- National Cancer Institute. The role of the media in promoting and reducing tobacco use. Tobacco Control Monograph no. 19 (NIH Pub. No. 07-6242). Bethesda (MD): US Department of Health and Human Services, National Institutes of Health, National Cancer Institute; 2008.
- WHO Report on the global tobacco epidemic, 2009: the MPOWER packaged. Geneva (CH): World Health Organization; 2009.
- Regional action plan for the tobacco free initiative in the western Pacific region (2010–2014). Manila (PH): World Health Organization; 2010.
- Increasing access to effective anti-tobacco mass media campaigns. J Cancer Institute. 2009 Dec;(2).
- Comprehensive tobacco prevention and cessation programs effectively reduce tobacco use. Washington (DC): Campaign for Tobacco-Free Kids; 2013.
- Hu TW, Sung HY, Keeler TE. Reducing cigarette consumption in California: tobacco taxes vs an anti-smoking media campaign. Am J Public Health 1995;85(9):1218–22. CrossRef PubMed
- National Health Survey 2001–2002. Hanoi (VN): Ministry of Health, General Statistics Office of Vietnam, Medical Publishing House; 2003.
- Global Adult Tobacco Survey Vietnam 2010. Hanoi (VN): Ministry of Health of Vietnam, Hanoi Medical University, General Statistics Office of Vietnam, Centers for Disease Control and Prevention, World Health Organization; 2010.
- WHO framework convention on tobacco control. Geneva (CH): World Health Organization; 2003.
- National policy on tobacco control and prevention in the period 2000–2010. Resolution no. 12/2000/NQ-CP. August 14, 2000.
- Action plan for the implementation of the WHO framework convention on tobacco control. Prime Minister Decision no. 1315/QĐ-TTg; 2009.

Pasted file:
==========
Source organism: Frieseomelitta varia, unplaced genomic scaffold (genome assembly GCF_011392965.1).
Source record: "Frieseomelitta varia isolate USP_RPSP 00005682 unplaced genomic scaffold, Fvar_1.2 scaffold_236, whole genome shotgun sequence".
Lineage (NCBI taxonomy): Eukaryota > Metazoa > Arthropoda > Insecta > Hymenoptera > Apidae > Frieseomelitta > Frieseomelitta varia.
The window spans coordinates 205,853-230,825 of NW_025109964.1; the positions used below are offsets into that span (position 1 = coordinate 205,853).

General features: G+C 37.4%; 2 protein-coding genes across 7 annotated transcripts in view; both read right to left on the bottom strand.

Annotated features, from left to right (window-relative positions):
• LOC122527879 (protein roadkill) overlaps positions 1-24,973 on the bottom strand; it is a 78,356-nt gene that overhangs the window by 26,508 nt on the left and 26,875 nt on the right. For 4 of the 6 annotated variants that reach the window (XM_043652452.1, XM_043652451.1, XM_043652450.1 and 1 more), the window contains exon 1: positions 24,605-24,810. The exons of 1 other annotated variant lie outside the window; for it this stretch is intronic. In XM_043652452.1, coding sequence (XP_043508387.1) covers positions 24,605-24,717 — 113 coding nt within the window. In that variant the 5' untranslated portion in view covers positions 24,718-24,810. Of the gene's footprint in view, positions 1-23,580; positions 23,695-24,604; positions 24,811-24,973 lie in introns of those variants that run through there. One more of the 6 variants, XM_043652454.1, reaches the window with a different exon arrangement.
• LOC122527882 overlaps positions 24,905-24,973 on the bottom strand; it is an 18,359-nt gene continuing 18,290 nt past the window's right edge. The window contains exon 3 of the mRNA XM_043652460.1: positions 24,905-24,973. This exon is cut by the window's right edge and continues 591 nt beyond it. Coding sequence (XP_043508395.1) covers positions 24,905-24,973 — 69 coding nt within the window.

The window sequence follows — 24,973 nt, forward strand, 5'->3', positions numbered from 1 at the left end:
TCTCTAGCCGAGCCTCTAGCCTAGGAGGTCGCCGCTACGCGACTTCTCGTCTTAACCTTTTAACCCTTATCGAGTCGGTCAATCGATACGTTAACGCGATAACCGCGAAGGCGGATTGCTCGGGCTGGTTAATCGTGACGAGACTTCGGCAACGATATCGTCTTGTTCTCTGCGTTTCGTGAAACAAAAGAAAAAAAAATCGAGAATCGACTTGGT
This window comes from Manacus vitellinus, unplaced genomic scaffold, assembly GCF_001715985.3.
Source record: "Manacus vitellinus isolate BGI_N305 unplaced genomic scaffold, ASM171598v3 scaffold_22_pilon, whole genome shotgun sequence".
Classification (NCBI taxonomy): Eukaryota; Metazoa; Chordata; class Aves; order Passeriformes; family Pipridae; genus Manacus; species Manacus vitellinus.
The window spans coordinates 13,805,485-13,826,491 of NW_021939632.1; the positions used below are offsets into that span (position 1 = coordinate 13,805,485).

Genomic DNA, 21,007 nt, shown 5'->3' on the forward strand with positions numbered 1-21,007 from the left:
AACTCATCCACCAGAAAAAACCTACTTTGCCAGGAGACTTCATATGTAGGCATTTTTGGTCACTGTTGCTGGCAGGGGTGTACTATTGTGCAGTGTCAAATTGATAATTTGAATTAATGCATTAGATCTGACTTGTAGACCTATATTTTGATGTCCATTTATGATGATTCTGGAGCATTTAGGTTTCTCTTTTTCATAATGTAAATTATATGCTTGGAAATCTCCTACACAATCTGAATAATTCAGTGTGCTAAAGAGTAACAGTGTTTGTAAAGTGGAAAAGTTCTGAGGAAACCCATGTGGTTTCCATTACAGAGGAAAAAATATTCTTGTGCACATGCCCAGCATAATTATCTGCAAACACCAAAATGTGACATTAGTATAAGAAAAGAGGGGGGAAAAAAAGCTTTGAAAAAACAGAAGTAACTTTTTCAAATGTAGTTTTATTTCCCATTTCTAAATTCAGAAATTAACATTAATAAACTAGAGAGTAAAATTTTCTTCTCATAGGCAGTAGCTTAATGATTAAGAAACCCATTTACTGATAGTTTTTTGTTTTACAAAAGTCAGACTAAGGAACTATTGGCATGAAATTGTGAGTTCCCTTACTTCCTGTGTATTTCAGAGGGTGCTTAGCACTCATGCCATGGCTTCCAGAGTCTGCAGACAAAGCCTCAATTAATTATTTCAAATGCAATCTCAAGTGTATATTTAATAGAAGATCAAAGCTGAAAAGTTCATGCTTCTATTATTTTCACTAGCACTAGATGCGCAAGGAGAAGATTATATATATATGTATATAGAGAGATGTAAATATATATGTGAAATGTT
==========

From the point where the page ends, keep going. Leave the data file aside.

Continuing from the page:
- Global Adult Tobacco Survey (GATS). Sample design manual. Geneva (CH): World Health Organization; 2008.
- Philippines Global Adult Tobacco Survey: country report 2010. Geneva (CH): World Health Organization, Centers for Disease Control and Prevention, Philippines National Statistics Office, Philippines Department of Health; 2010.
- Global Adult Tobacco Survey: Thailand report 2010. Geneva (CH): World Health Organization, Centers for Disease Control and Prevention, Thailand Department of Health; 2010.
- Global Adult Tobacco Survey: Bangladesh report 2009. Geneva (CH): World Health Organization, Centers for Disease Control and Prevention; 2009.
- Piotrow PT, Kincaid DL, Rimon JG II, Rinehart W. Health communication: lessons from family planning and reproductive health. Westport (CT): Praeger; 1997.
- Reinert B, Carver V, Range L. Anti-tobacco messages from different sources make a difference with secondary school students. J Public Health Manag Pract 2004;10(6):518–23. PubMed
- Results of the household living standard 2008. Hanoi (VN): General Statistics Office of Vietnam, Statistical Publishing House; 2009.
- Internet world statistics: usage and population statistics. Vietnam Internet Usage Stats and Marketing Report; 2010.
- Socioeconomic situation of Vietnam in 2009. Hanoi (VN): General Statistics Office of Vietnam; 2009.
- General Statistics Office of Vietnam. Socioeconomic situation of Vietnam in November 2010. Hanoi (VN): General Statistics Office of Vietnam; 2010.
Table 1. Distribution of Study Subjects, by Selected Sociodemographic Characteristics, Global Adult Tobacco Survey, Vietnam, 2010
|Characteristics||Sample Sizea||Weighted % (95% Confidence Interval)|
|Primary or less||2,034||26.0 (24.2–27.8)|